Since we're in the post show area of the attraction, I thought I'd draw your attention to one of the coolest "Big Figs" in any of the Walt Disney World theme parks. For those of you out there that aren't as Disney obsessed as some of us, Big Figs stands for Big Figures. Once upon a time you could actually buy Disney Big Figs from the Disney Store, online and in the parks. They were modeled after the large Disney character figures found in the old Disney Stores and scattered in various gift shops throughout the parks and resorts.


Astronaut Mickey towers over the Cargo Bay Gift Shop at the exit of Mission:Space. ©Disney

I'm pretty sure that Astronaut Mickey from the aforementioned Mission:Space Cargo Bay shop is my favorite Big Fig on Disney property. Once again, head into the exit of the attraction to check him out even if you don't feel up to the attraction. While you're there check out the cool mural behind the cash registers featuring the Fab Five all decked out in their best space outfits. Very cool.

3 - Queue Props

One thing I truly love about the modern era of Disney attraction design is the obsessive attention to detail when it comes to props in the queues. My mind tends to go to Animal Kingdom's Expedition Everest. The Imagineers must have dug up every piece of vintage climbing gear they could possibly get their hands on for that one. Mission:Space is no slouch when it comes to the props department. Let's face it, what's cooler than the actual Lunar Rover that hangs from the ceiling. It is reportedly on loan from none other than the Smithsonian Institution itself. According to NASA, its the only one they built that's not actually still up on the Moon!


The incredibly detailed 'control room' in the Mission:Space queue.©Disney

The control room that they built is ridiculously real looking and only helps to further the storyline that you are, in fact, headed into training. As if the lunar rover and control room weren't cool enough, my favorite piece of eye candy in the Mission:Space queue, and perhaps my favorite prop in any Disney attraction queue has to be the huge rotating Gravity Wheel. It's quite a sight. Be sure to look for the Horizons logo, a nod to the former attraction that once lived here.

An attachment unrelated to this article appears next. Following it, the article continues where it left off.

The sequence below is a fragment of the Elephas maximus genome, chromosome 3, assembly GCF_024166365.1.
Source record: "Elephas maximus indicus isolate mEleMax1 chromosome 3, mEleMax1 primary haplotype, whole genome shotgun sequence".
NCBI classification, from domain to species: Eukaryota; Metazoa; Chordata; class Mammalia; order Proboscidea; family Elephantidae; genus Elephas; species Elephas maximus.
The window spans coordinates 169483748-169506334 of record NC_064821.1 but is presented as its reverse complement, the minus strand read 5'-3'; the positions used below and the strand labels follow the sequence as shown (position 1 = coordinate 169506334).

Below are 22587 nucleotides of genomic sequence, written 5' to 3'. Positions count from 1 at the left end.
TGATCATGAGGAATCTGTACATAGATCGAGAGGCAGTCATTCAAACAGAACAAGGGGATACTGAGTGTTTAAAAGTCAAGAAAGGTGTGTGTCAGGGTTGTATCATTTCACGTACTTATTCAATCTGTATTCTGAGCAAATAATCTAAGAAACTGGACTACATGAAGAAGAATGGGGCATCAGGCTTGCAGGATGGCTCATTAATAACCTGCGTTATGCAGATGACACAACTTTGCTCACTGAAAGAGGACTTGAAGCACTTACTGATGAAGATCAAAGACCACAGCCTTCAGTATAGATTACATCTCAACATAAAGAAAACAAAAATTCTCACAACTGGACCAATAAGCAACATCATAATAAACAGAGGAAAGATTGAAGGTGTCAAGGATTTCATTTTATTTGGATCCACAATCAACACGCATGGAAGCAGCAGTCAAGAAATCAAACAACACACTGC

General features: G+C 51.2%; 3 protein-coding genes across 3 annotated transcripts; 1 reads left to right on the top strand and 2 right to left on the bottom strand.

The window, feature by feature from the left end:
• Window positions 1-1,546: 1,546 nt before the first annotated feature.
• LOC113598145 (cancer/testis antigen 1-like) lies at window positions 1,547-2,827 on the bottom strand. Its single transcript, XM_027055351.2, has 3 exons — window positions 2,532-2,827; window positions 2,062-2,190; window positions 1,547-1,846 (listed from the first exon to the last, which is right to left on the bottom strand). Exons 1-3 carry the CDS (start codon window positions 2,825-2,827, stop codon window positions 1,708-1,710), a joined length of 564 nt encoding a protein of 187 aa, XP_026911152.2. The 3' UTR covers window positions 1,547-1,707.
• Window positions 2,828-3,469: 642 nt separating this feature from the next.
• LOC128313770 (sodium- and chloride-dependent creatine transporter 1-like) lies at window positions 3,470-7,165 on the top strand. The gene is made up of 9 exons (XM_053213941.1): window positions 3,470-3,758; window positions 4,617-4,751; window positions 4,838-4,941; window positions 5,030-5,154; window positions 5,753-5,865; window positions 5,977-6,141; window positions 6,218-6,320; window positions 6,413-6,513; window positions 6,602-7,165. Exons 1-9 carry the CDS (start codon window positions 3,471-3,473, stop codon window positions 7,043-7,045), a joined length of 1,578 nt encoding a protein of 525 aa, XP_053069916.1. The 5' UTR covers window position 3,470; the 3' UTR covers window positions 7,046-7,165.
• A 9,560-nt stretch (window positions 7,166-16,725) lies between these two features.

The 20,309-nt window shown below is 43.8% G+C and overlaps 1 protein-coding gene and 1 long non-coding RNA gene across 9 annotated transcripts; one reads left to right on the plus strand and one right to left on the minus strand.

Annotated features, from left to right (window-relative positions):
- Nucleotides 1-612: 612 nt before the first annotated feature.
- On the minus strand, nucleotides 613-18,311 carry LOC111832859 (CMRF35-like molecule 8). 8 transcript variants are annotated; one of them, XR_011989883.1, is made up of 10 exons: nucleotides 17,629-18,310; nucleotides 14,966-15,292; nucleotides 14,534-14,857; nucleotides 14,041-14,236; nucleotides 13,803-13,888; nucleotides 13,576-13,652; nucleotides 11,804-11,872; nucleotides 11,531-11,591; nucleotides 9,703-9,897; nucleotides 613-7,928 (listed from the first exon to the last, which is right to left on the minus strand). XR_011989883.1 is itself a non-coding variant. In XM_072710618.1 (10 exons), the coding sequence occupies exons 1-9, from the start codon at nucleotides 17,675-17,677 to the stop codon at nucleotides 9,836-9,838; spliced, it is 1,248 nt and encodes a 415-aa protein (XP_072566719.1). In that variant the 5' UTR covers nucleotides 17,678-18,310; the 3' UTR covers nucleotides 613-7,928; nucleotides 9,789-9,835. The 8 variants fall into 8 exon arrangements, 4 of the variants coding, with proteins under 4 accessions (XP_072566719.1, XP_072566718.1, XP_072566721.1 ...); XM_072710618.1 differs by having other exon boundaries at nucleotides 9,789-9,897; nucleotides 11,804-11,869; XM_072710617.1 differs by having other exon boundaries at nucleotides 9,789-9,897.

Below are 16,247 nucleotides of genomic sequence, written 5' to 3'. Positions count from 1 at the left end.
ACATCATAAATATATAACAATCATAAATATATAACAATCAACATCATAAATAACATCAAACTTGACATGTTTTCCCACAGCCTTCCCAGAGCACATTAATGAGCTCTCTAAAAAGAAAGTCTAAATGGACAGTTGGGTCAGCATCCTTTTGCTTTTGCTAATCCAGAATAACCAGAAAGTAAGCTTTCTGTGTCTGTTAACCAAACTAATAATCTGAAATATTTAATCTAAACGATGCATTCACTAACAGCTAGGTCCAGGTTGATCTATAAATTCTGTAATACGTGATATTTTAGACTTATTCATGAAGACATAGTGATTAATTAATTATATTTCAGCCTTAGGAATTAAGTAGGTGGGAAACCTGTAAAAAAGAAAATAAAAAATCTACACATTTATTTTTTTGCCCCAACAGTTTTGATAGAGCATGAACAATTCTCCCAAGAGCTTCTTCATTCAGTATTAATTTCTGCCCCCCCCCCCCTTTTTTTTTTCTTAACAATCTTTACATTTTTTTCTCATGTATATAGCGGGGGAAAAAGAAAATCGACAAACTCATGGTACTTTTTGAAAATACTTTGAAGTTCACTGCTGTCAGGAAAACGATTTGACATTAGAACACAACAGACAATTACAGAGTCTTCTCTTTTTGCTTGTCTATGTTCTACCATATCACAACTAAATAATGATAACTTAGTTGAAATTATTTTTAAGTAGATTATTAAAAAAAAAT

2 - Mars Orange Mission

In case you don't already know, Mission:Space has two different missions to choose from. The original Orange version of the attraction and the newer, tamer, Earth Green Mission are presented to you out front. Choose wisely. The missions and videos are different, but the main difference - and trust me, this is an oversimplification - is that Green doesn't spin. By that, I mean that you don't get the full g-force effect that you do in the Orange mission. And by effect, I don't mean special effect. I mean in Orange you literally feel the full force of 2.5 times the gravity on Earth which can be, how shall I say, disconcerting to some guests.


Pay heed to the signs outside of Epcot's Mission: Space and choose wisely. Photo by Alan S. Dalinka.

On the Green mission, you still get to blast off and experience being in a very realistic space capsule, you just don't get anywhere near the intensity. In my opinion, just about anyone can handle Green and enjoy the experience. Orange, on the other hand, is like nothing else I've ever experienced. It's incredible. It's intense. It can leave you feeling very, very…off? I've never gotten sick. But I've needed to sit down and grab my bearings for a while afterwards. If the intent of experiencing a Disney attraction is to transport you someplace else using your imagination, Mission:Space Orange does just that, but it's literally a physical journey as well. Not for everyone, but if you love it, like I alluded to, there's simply nothing else like it.

1 - The Exterior

I have to say, there are moments when I'm at Walt Disney World where I stop in my tracks and feel awestruck by what I'm looking at. Space Mountain is a work of architectural beauty. The Tree of Life is simply breathtaking to behold. And still to this day, each time I head into Future World East and get my first glimpse of the Mission:Space pavilion, I tend to stop in my tracks. It's completely unique-looking, exhibiting architectural aspects that are definitely futuristic and yet, at the same time, classic. It's really a beautifully designed structure.


The Moon rises above the facade of Mission: Space at Epcot. Photo by Alan S. Dalinka.